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Fireworks safety
Fireworks can be fun, but dangerous - put safety first and keep these statistics in mind while using them on the 4th.

Mon, Jul 2, 2018 at 07:00 PM

Make safety Rule 1 when you enjoy fireworks on the 4th

Most everyone loves fireworks, but be sure and follow these rules for safety to ensure a good time with no injuries.

Fireworks are a staple of Fourth of July celebrations all over the country. From gazing at the sky with ooohs and aaahs to neighborhood rockets and firecrackers in the yard, they’re fun. But they’re also dangerous. On average, 280 people go to the emergency room every day with fireworks-related injuries in the period around the July 4th holiday. Marshall Medical urges you to be safe this holiday by following the recommended safety tips from the The National Council on Fireworks Safety, Inc.

• Obey all local laws regarding the use of fireworks.
• Know your fireworks; read the cautionary labels and performance descriptions before igniting.
• A responsible adult SHOULD supervise all firework activities. Never give fireworks to children.
• Drinking and fireworks do not mix. Save alcohol for after the show.
• Wear safety glasses when shooting fireworks.
• Light one firework at a time and then quickly move away.
• Use fireworks OUTDOORS in a clear area; away from buildings and vehicles.
• Never relight a “dud” firework. Wait 20 minutes and then soak it in a bucket of water.
• Always have a bucket of water and charged water hose nearby.
• Never carry fireworks in your POCKET or shoot them into METAL or GLASS containers.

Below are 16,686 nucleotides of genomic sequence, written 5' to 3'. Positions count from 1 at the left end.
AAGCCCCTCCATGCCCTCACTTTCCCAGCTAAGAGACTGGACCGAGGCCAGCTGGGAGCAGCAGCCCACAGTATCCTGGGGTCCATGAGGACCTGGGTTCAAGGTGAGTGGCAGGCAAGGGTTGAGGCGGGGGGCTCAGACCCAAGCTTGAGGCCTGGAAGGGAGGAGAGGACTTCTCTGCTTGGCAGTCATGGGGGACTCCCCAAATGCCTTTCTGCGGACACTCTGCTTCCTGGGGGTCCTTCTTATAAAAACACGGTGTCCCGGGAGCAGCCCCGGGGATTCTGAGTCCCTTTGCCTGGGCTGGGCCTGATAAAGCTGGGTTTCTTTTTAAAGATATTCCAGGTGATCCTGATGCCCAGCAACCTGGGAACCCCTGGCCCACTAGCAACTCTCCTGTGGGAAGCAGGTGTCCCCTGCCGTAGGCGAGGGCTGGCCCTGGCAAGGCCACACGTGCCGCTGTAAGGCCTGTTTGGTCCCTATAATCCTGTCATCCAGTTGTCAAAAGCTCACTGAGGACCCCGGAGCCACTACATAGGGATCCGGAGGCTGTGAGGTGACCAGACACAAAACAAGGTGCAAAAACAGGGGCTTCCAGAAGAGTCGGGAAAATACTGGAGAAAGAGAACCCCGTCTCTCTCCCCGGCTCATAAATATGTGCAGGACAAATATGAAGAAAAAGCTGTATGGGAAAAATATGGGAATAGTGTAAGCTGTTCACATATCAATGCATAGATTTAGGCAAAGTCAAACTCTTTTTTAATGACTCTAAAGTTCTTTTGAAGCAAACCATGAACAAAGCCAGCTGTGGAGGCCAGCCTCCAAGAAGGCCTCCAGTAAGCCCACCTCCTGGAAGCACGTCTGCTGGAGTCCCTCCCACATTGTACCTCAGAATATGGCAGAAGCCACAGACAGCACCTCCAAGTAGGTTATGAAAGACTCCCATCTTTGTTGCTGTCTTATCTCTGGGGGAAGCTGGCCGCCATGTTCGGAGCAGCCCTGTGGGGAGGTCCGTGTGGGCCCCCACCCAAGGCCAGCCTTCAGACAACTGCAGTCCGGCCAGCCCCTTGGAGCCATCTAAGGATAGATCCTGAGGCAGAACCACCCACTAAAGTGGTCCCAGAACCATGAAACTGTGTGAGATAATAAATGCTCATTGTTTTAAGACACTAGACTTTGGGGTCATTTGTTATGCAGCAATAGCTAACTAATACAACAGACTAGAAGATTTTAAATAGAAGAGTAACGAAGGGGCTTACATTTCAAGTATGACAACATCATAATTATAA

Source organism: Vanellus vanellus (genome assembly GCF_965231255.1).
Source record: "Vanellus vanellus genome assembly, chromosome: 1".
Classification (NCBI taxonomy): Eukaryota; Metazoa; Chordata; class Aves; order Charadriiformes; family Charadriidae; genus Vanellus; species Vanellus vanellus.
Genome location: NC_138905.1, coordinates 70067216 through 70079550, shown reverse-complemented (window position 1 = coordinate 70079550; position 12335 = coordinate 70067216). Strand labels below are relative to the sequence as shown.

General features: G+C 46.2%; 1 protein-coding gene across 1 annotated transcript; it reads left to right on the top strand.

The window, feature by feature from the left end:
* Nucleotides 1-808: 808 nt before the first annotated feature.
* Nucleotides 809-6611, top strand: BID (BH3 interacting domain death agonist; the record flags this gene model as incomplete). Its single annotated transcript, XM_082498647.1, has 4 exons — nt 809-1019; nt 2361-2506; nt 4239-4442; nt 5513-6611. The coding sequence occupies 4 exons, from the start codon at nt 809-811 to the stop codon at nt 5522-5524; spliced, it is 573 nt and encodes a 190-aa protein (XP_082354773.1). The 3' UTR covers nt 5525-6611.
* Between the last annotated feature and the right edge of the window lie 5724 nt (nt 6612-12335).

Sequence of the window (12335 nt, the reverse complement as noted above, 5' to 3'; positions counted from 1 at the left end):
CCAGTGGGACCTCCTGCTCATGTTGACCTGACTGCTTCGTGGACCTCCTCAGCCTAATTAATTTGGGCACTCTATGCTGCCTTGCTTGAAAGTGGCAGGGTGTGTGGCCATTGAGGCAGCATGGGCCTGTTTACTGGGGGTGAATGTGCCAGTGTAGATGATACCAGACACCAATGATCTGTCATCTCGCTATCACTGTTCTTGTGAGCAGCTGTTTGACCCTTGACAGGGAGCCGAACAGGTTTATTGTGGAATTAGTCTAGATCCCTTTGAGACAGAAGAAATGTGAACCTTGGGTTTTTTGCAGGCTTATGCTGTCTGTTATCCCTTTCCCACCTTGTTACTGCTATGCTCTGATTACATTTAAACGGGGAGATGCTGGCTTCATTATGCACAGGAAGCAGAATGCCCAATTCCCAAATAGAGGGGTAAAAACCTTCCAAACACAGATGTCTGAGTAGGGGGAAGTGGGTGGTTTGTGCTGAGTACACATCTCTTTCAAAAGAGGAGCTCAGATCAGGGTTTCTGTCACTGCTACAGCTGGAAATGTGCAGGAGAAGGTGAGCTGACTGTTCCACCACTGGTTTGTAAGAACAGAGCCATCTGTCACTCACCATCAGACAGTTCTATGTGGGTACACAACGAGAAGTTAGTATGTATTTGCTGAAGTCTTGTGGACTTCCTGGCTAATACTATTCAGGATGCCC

• Do not experiment with homemade fireworks.
• Dispose of spent fireworks by wetting them down and place in a metal trash can away from any building or combustible materials until the next day.
• FAA regulations PROHIBIT the possession and transportation of fireworks in your checked baggage or carry-on luggage.
• Report illegal explosives, like M-80s and quarter sticks, to the fire or police department.
And let’s not forget the safety of our pets!
• Don’t bring your pets to a fireworks display, even a small one.
• If fireworks are being used near your home, put your pet in a safe, interior room to avoid exposure to the sound.
• Make sure your pet has an identification tag, in case it runs off during a fireworks display.
• Never shoot fireworks of any kind (consumer fireworks, sparklers, fountains, etc.) near pets.

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Whether it's fireworks-related or some other accident, the Marshall Medical ERs at North and South are ready to help 24-7 - visit us here for location and other details.

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